The rest of the documentary can be viewed on YouTube. In fact, there is a YouTube channel dedicated to Raymond Carver videos, be it of interpretations, readings, or actual recordings of the man himself.

Also, the Paris Review has open to the public the full length interview they conducted with Carver for their 76th issue. An excerpt:

Nobody ever asked me to be a writer. But it was tough to stay alive and pay bills and put food on the table and at the same time to think of myself as a writer and to learn to write. After years of working crap jobs and raising kids and trying to write, I realized I needed to write things I could finish and be done with in a hurry. There was no way I could undertake a novel, a two- or three-year stretch of work on a single project. I needed to write something I could get some kind of a payoff from immediately, not next year, or three years from now. Hence, poems and stories. I was beginning to see that my life was not—let’s say it was not what I wanted it to be. There was always a wagonload of frustration to deal with—wanting to write and not being able to find the time or the place for it. I used to go out and sit in the car and try to write something on a pad on my knee.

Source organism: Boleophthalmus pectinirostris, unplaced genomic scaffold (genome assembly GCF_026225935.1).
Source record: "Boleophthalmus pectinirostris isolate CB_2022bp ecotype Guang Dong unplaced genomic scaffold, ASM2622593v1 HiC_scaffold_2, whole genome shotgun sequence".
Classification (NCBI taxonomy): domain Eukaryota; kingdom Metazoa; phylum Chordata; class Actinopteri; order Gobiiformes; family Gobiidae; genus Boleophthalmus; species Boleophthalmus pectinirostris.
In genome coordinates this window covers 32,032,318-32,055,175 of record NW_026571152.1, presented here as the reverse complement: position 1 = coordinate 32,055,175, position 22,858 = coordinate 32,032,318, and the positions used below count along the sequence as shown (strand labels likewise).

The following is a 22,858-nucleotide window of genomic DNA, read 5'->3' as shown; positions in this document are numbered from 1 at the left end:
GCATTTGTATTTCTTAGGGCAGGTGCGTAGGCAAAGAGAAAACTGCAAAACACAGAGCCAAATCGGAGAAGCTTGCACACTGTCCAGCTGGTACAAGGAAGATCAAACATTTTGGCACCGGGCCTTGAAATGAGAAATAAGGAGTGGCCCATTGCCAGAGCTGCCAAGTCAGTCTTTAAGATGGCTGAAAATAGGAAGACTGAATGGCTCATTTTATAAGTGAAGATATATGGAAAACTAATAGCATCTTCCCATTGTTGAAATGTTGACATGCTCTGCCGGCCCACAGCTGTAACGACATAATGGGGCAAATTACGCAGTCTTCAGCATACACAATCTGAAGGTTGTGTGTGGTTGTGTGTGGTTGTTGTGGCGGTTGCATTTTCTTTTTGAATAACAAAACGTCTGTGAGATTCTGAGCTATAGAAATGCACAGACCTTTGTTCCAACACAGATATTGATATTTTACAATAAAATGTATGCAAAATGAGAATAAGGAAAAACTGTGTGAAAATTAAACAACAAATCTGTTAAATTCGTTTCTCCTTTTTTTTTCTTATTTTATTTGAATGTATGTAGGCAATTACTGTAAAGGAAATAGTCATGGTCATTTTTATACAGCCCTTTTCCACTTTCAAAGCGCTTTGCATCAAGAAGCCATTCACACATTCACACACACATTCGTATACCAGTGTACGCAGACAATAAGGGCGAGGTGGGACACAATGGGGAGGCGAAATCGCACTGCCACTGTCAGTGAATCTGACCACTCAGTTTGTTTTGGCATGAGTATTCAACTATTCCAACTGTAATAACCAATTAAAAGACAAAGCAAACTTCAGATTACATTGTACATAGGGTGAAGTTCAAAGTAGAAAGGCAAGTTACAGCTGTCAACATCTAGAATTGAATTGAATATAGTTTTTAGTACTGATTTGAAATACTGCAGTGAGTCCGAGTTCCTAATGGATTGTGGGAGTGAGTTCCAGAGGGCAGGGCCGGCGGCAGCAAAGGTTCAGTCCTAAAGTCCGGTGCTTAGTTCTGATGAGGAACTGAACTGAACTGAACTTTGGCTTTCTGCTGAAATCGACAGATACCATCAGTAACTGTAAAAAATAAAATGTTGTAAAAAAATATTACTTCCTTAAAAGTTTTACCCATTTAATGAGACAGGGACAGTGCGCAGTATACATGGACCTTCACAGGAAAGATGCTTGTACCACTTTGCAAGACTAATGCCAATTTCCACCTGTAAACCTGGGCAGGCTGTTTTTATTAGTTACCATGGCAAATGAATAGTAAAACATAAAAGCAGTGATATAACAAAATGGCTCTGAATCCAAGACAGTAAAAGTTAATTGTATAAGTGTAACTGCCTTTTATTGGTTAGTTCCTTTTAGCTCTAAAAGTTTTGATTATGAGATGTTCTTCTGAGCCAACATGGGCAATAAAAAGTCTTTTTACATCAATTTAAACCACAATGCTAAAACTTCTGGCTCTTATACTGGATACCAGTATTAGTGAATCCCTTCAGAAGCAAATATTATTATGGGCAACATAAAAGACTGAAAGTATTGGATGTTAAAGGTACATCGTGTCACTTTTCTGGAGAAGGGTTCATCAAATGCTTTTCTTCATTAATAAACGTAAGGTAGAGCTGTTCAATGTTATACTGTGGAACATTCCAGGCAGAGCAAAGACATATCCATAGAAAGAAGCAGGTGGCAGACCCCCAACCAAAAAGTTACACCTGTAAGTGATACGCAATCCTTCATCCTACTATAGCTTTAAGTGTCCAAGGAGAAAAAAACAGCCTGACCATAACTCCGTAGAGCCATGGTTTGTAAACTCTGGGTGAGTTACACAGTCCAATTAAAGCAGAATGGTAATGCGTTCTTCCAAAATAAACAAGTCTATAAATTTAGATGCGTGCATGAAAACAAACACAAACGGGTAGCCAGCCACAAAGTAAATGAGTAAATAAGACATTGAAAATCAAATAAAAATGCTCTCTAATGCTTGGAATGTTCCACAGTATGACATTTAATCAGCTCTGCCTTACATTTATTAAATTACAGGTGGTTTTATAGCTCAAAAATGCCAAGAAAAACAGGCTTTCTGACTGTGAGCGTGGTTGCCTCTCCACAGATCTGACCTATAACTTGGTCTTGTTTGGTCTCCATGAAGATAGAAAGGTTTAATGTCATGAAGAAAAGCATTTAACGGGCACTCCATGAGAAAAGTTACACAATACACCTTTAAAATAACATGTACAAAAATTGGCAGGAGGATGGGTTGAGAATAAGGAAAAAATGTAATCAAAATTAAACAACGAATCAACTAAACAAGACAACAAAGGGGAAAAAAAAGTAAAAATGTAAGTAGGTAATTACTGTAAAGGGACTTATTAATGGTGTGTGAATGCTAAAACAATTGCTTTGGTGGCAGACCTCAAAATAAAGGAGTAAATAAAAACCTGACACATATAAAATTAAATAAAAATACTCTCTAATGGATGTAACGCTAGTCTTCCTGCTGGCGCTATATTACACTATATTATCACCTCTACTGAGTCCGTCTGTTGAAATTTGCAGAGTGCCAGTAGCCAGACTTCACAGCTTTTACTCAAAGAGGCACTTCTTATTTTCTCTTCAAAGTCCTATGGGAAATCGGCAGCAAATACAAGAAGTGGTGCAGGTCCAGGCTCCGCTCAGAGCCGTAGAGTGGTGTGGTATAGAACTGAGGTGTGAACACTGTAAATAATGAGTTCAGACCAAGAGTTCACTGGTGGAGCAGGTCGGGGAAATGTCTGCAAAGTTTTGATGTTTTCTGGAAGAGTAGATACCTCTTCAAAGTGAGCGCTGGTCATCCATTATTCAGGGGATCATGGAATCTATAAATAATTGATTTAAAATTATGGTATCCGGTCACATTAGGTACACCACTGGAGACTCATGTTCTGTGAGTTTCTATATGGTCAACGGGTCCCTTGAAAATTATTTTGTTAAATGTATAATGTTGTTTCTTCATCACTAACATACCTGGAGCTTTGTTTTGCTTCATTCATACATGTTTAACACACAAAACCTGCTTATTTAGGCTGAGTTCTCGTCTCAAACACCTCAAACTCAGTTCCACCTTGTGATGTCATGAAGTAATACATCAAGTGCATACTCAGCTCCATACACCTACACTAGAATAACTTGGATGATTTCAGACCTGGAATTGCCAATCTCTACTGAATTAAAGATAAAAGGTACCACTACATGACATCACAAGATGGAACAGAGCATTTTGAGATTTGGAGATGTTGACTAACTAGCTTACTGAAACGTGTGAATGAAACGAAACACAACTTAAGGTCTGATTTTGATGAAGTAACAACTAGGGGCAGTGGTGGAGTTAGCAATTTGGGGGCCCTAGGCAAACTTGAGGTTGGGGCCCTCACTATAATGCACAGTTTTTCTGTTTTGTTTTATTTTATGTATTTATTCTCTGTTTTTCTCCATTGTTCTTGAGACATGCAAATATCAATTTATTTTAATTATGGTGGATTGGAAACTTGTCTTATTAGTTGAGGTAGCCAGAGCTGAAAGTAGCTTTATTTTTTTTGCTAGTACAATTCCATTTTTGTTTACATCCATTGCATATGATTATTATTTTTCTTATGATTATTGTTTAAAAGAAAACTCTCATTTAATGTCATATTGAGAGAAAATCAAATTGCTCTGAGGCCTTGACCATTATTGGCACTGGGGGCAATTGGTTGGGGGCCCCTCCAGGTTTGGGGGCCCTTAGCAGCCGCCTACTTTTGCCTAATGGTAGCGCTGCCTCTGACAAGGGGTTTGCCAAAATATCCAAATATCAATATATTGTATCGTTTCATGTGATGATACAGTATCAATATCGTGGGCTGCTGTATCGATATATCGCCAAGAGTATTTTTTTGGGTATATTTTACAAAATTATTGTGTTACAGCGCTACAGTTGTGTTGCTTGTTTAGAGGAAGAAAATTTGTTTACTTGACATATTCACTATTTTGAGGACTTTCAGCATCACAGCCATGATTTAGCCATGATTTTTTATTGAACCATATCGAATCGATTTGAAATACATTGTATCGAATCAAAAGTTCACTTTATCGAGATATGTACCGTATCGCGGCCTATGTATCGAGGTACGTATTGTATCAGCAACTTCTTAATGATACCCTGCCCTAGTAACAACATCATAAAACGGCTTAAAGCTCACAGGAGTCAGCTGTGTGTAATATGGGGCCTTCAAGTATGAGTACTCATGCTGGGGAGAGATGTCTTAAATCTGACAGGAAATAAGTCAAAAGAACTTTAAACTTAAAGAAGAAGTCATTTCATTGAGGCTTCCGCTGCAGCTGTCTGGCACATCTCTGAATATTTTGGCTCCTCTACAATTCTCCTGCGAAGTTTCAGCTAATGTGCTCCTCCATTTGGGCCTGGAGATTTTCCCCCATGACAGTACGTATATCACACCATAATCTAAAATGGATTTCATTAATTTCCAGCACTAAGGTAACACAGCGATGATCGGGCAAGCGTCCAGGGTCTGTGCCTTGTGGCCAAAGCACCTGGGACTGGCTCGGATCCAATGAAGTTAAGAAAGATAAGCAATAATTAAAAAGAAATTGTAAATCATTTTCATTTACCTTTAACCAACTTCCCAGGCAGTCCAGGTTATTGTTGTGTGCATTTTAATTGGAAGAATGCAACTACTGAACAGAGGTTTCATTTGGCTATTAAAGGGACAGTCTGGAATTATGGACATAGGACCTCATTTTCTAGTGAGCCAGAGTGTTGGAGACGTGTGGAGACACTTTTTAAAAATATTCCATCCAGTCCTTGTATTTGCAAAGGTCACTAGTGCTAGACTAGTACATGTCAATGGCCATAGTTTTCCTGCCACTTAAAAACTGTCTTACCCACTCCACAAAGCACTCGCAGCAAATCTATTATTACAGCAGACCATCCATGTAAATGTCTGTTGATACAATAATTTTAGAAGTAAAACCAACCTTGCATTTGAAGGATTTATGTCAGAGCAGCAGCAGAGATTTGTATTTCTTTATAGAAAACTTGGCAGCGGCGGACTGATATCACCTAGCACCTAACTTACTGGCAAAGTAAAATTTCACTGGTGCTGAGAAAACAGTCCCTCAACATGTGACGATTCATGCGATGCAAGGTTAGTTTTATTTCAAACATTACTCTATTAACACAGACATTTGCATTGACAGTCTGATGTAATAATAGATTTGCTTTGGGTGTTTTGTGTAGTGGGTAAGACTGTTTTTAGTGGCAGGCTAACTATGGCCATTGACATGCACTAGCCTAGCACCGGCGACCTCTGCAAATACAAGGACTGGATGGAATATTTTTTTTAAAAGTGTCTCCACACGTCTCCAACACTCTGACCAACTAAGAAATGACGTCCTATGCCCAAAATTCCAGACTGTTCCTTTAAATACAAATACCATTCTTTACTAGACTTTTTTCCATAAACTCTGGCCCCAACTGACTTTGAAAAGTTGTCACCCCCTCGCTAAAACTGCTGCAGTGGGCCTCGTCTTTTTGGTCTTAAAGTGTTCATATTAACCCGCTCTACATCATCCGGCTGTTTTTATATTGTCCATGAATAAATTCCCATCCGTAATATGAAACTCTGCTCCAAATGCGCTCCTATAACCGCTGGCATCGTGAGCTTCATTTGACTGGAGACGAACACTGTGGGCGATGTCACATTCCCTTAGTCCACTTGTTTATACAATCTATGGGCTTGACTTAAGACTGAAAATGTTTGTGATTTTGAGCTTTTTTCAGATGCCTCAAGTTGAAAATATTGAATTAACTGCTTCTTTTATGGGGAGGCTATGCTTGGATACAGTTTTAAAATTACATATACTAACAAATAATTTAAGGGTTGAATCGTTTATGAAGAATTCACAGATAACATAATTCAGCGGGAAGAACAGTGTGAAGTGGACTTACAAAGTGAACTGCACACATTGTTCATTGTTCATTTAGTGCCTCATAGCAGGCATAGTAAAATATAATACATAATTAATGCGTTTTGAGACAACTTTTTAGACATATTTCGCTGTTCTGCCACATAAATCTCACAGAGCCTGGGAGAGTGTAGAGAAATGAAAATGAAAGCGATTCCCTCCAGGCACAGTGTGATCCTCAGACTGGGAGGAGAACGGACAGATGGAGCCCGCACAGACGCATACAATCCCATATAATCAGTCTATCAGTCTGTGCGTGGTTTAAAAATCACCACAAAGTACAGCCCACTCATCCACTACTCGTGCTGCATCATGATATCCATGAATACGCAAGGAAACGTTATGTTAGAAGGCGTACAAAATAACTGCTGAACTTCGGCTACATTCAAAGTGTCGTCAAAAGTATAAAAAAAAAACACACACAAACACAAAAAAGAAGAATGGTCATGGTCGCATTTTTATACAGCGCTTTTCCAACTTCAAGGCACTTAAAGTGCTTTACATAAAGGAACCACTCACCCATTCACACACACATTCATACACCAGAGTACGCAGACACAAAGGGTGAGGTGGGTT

Finally, I want to bring to the fore the relationship between Carver and his editor Gordon Lish. In Carver’s collection of stories What We Talk About When We Talk About Love there was done to its contents so much that Carver’s second wife, Tess Gallagher, thought it pertinent enough to “exhume” and then publish the original manuscript Carver wrote before handing it over to Lish. On July 8, 1980 Carver wrote to Lish declaring his reservations over his editing cuts. The letter can be read across several sources through a simple Google search. There is a good The Guardian review of Gallagher’s edited version titled Beginners, the original title Carver intended for the collection, found here. Note also that this collection is also available in The Modern Library‘s Collected Stories of Raymond Carver.


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